Are you implementing a new ERP system because you have no other choice? If so, you’re not alone.

Many of our clients decide to implement new software because their legacy system is outdated, no longer being supported, and/or won’t allow them to scale for the growth they are experiencing. While these are good reasons to select a new ERP system, they shouldn’t be the only reasons. Rather than just replacing your old system, your focus should be on viewing the initiative as a subset of a broader digital strategy and business transformation.

It is unlikely that one single system is going to address all of your transformation needs, so it is important to broaden your view of finding a new ERP system to look at how to best improve your technology landscape across the board. While ERP software is an important back office function, there are a plethora of systems that enable better use of back office systems.

For example, eCommerce, CRM, HCM, mobile and a variety of other technologies can help you get more value out of your ERP system and address benefit opportunities that are outside the scope of ERP. While ERP vendors may think their systems can handle all of those needs, they typically can’t.

SAP vs. Oracle Case Study

SAP and Oracle both invest heavily in cloud technology. However, our client was skeptical about cloud scalability and unsure if the products were mature and proven.

Technology is changing so quickly that it is difficult for one vendor to provide all of the software needs that your organization requires to fully embrace digital transformation. It simply isn’t possible for a system to be everything to everyone in all industries, functions and technologies. This is why it is important to step back and consider all of the options available to you, even if it means looking at multiple types of software vendors.

The other advantage of viewing your ERP initiative as a subset of a broader digital or business transformation is that it ensures that you don’t back yourself into a corner with decisions you make in a vacuum.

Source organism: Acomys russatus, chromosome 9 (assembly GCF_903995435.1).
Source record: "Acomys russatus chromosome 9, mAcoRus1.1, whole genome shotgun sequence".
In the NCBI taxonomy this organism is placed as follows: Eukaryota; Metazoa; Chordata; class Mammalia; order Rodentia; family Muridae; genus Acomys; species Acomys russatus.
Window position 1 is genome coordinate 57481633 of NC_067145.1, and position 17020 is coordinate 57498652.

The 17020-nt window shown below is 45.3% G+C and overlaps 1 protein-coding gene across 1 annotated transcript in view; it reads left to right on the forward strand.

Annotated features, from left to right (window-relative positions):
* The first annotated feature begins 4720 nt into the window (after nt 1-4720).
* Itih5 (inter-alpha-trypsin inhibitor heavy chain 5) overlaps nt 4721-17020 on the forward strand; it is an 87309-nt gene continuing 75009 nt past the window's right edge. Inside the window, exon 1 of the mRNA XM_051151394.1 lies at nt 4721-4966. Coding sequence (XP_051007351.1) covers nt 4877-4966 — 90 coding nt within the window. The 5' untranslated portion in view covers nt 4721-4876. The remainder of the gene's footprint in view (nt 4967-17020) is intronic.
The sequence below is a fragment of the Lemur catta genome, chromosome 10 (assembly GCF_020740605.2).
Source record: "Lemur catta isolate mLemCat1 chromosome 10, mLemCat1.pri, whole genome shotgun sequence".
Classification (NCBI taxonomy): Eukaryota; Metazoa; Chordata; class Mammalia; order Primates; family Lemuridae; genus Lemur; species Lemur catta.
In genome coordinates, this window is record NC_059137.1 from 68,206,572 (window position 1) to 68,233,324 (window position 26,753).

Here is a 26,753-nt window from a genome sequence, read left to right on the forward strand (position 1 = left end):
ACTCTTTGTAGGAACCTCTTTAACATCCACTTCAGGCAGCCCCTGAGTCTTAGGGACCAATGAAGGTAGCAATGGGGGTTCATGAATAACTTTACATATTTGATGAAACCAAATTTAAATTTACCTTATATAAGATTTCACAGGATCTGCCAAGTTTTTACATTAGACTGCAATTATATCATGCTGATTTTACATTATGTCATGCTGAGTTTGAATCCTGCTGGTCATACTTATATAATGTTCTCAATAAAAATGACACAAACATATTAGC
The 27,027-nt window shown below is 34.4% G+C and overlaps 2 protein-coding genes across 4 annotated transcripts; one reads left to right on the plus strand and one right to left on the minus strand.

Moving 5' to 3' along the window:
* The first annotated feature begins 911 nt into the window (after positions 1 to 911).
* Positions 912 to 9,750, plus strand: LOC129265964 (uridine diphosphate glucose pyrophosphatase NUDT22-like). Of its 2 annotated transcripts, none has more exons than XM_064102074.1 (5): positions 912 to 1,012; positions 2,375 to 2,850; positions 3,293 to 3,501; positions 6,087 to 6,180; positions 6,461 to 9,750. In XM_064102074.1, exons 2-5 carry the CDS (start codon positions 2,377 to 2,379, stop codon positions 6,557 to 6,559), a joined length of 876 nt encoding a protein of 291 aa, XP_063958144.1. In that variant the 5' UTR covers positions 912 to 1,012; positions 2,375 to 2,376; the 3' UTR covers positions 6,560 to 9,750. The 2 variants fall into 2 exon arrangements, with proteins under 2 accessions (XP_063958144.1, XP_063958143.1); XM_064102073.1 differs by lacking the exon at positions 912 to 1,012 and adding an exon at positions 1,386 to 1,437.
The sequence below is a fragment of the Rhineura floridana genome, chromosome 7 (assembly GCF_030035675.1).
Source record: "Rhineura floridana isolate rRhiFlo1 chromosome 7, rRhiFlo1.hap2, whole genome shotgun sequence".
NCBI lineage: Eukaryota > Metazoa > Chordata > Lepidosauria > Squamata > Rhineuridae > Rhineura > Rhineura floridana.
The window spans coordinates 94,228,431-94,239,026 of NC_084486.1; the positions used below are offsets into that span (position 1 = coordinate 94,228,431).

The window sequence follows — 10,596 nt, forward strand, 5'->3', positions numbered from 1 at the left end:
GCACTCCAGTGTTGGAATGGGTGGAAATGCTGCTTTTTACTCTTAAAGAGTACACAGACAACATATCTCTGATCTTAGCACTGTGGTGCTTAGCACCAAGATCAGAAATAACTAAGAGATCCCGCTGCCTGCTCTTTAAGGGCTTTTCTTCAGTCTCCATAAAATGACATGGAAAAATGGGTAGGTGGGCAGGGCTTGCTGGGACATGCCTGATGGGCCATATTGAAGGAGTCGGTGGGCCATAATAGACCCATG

For example, we had a recent client that decided not to look at their entire digital and ERP strategy because of budgetary constraints. Instead, they opted to evaluate potential CRM systems to focus on that area. Their original intent was to narrow their evaluation to only look at CRM systems – that is, until we advised that they should look at their entire IT and digital roadmap before making a decision.

In this case, the client still purchased a new CRM system. However, they now understand how that system fits in the context of their overall, long-term digital strategy. They also know that when the time comes to start implementing other systems to augment their CRM software, the various systems will be well-aligned and integrated.

To summarize, it is imperative that you consider your entire operational and technological landscape before moving forward with an evaluation and selection of software. Start by evaluating your current processes and systems, identifying potential cost-benefits and phasing your various selection and implementation initiatives within the context of that overarching, longer-term plan.

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